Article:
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You Think Hall of Fame Voters Are Stupid Now?

In total there were FORTY-SIX players on the nominating ballot in 1946 who would end up in the Hall of Fame. And do you know how many the writers voted in that year? None. Nada. Zilch. It could be that the ballot was so overwhelming, with so many great-to-legendary players backed up, that the writers could not come up with any consensus. It seems obvious from some of the vote totals that many writers were just trying to go in order — to honor the older players first — which would be the only reasonable explanation how Lefty Grove received just 35% of the vote. LEFTY GROVE. He has an argument as the greatest pitcher of all time. Jimmie Foxx (just two years retired — this was before the five-year wait) got just 26 votes. No player got more than 57% of the vote on the final ballot. The writers had legislated themselves into oblivion.

The Myth of the Small-Market Window

There is a nugget of truth behind this Window obsession. Smaller-revenue teams have a tougher time signing premium free agents, or retaining their own top players past their initial six years of team control. That puts extra pressure on these poorer teams to bring up a bunch of great prospects all at once, then hope they get good at the same time before they get expensive. But far more often it's a bullshit excuse. It's a vague, faraway goal that always seems several years out of reach. It's a cover for cheap, greedy ownership, lousy scouting, drafting, and player development, and myopic trades. It's a weak attempt to placate a fan base screwed over by years of management incompetence and indifference.

Fascinating look at early (1900's) stat heads.

Using his "how many runs scored on each hit" system, he figured out that: A single is worth .46 of a run. A double is worth .79 of a run. A triple is worth 1.15 of a run A home run is worth 1.55 of a run. Pause once more to think about this. He only looked at 1,000 hits in 1916. He came up with a quirky system to figure out how many runs scored. Now, jump ahead 50 years. John Thorn and Pete Palmer wrote "The Hidden Game of Baseball," an all-time classic. In it, they introduced the Linear Weights system. For it, they used computer simulations and ALL the data available going back to 1901. And this is what they determined. A single is worth .46 of a run. A double is worth .80 of a run A triple is worth 1.02 of a run A home run is worth 1.40 of a run Numerous other people — Friend of Blog Tom Tango among them — have looked at Linear Weights, tweaked it, worked with it, and the numbers move a bit here and there. But the point here is that what F.C. Lane did through sheer will power, limited data and some rudimentary math skill was REMARKABLY accurate and at least a half century ahead of its time.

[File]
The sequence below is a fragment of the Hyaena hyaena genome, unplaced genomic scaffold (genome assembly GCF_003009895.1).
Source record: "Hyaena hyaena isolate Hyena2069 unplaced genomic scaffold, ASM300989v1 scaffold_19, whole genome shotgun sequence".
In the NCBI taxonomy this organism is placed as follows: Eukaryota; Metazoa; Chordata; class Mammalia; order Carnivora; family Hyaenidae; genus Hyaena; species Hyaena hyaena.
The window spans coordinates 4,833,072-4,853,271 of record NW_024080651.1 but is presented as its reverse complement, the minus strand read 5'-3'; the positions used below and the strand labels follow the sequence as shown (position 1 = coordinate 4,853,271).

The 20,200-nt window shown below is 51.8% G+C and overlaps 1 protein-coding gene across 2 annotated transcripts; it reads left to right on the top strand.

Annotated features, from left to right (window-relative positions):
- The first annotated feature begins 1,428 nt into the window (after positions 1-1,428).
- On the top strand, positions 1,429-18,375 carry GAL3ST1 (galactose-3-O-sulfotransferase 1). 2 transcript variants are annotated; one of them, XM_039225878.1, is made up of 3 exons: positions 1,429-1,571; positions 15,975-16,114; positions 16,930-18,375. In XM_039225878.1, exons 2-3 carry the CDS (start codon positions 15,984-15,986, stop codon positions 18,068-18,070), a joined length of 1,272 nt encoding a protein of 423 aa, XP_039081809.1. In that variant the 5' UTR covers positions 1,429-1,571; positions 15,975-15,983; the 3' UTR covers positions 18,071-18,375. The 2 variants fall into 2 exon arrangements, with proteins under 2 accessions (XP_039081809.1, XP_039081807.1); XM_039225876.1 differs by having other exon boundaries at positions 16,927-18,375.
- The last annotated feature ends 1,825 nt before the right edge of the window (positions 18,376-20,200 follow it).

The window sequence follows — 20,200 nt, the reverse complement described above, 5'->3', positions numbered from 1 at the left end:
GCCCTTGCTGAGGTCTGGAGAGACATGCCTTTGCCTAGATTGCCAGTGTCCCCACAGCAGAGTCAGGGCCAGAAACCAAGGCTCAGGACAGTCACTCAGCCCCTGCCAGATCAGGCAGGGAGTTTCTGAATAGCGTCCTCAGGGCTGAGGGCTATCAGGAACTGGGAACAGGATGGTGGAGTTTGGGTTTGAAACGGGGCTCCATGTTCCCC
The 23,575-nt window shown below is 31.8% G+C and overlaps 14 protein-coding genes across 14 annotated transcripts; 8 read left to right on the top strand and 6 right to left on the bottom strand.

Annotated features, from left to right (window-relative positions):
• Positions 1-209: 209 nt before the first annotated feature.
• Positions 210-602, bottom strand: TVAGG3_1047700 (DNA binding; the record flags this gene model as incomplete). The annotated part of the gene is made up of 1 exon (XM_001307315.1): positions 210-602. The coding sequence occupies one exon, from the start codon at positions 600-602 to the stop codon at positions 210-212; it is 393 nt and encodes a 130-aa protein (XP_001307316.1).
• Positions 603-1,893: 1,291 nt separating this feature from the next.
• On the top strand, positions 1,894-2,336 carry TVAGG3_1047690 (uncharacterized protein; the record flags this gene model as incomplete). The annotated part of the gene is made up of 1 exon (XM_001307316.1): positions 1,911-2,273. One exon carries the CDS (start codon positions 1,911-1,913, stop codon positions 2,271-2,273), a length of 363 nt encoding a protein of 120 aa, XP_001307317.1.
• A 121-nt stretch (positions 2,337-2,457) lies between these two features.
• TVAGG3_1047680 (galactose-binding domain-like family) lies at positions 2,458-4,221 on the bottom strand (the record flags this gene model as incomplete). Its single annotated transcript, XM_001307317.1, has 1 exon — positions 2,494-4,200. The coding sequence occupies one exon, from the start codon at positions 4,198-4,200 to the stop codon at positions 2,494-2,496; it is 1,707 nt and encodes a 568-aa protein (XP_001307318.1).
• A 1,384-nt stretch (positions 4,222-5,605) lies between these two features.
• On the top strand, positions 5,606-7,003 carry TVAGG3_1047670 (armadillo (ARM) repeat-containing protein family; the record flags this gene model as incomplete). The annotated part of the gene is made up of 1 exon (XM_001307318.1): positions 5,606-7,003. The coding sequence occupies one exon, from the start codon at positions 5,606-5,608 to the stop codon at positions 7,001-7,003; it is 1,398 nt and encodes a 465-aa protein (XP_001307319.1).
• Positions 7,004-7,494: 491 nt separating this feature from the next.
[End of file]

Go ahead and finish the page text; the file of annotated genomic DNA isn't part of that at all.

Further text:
Sox Trade Jason Frasor

"The Blue Jays have acquired Jason Frasor from the White Sox in exchange for right-handed pitchers Myles Jaye and Daniel Webb, according to a press release. It appears that GM Ken Williams hasn't taken any time off to celebrate the New Year after trading Carlos Quentin to the Padres just over 24 hours ago." Anybody know anything about the two prospects?

Happy New Year from South Side Sox

Here's a completely unrelated recent post from Cardboard Gods about Mike Squires to ring in 2012.

Quentin Dealt to Padres

Perhaps we are rebuilding. Two pitching prospects coming to the Sox.

Ken_Rosenthal Ken Rosenthal #WhiteSox will receive two minor league pitchers from #Padres for...

Ken_Rosenthal Ken Rosenthal #WhiteSox will receive two minor league pitchers from #Padres for Quentin - RHP Simon Castro and LHP Pedro Hernandez. #MLB

Lillibridge earns "Defensive Performance of the Year" nod

The night he became Brent Thrillibridge earns a little more time in the lime light.

Twitter says John Danks agrees to five-year, $65 million extension

The guy who broke the Edwin Jackson trade says the White Sox and John Danks have done the opposite of what everybody thought.

Shoeless Joe Jackson talks about the Black Sox scandal of 1919

"I had been acquitted by a twelve-man jury in a civil court of all charges and I was an innocent man in the records. I have never made any request to be reinstated in baseball, and I have never made any campaign to have my name cleared in the baseball records. This is not a plea of any kind. This is just my story." from the October 1949 issue of Sport Magazine

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